Farmer Focus – David White

April 2023

As this magazine is entitled Direct Driller I’ll start off with a couple of drill comments.

The CO4 has had a set of replacement Dutch 2” tips fitted as the first set had worn very thin in places and changing the odd failed one resulted in uneven depth across the drill.  I’d deliberated over fitting another style of point but decided that I like the light disturbance that a 2” gives when drilling cover crops behind the combine covering beans for instance promoting better germination of volunteers. A little width of spread in the seed row also appears to close the 250mm row gap although whether this is a measurable advantage I don’t know.  There are times when I think a very narrow point such as the Metcalf would benefit me with its minimal disturbance, but I have an Avatar too so both options are covered.  Having had the Avatar a couple of seasons now its operation and setup has become more intuitive.  A couple of things I don’t like are that I still get an odd blocked coulter and I cant work out why which is annoying, shame blockage sensors are sooo expensive!  I don’t like the cluttered run screen layout which seems to repeat unnecessary information and restrict things I do want to see clearly and quickly. And finally, and only because I want to use rates for things outside the norm, I find I haven’t always got an appropriate seed rotor.  A low rate of companion beans is an example that would never have been an issue with the lovable ubiquitous Accord rotor.  Perhaps the clever people at Horsch could design one?

Having followed my first successful Bi-Cropping (if that’s what we’re calling it?) experiment with spring Boats this year’s winter version of Mascani with Tundra beans was similarly successful.  Again, these were grown with no post emergence inputs other than some Man-Mag nutrition and had a very favourable GM compared with the control of mono-crop Mascani. I see a big future for both bi-crops and companions grown with cereals in making our rotation and production more regenerative and its even being supported now with greening SFI ££s.  My inclusion of winter pea, vetch and beans came very well in the wheat crop last year and survived the pre-em herbicide without issue.  I didn’t get chance to repeat that this year due to time restrictions, but I see it standard practice going forward.  This aided by having multiple seed hoppers on the Avatar.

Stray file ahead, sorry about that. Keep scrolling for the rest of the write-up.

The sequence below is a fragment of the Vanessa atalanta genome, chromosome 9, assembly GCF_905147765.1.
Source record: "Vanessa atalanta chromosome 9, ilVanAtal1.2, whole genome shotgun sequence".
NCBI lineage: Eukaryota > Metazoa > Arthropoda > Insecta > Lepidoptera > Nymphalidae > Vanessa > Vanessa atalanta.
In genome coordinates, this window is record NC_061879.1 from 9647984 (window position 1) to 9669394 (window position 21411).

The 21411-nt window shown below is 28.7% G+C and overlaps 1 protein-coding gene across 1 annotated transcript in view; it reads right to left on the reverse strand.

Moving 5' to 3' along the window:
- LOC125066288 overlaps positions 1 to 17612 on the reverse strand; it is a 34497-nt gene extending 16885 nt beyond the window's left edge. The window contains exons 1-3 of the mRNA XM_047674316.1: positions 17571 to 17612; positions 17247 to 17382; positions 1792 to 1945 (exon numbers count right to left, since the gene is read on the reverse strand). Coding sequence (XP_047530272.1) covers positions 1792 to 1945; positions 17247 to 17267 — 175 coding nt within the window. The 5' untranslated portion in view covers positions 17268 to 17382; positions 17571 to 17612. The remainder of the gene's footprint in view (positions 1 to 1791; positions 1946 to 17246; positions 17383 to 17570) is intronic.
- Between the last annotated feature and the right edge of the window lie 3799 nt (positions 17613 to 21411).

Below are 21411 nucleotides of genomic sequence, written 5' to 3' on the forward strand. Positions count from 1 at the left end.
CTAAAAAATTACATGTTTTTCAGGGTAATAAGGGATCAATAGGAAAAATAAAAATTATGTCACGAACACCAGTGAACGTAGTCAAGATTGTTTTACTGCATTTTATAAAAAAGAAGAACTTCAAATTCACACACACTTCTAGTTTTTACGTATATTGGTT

The one thing holding back wider adoption of “Bi” and “Com” cropping is the ability to clean and separate the harvest output on farm.  It’s disappointing that the latest round of grant funding is not helping to move this initiative on and whilst again there is the opportunity to have a new direct drill subsidised (again!) on farm seed cleaning machines don’t feature.  I’m now involved in starting a local cluster group and one of the things we are exploring is grant funding of a group mobile cleaner.  As part of this I’m in conversation with the terrific guys at McArthur Agriculture about building a higher spec mobile cleaner, more versatile than the one you may have seen at LAMMA.  This should be able to produce two clean grain fractions as well as course and fine waste.  Being able to fine clean at around 8t/h or so will remove the hesitation some of us have at broad acre bi-cropping our farms.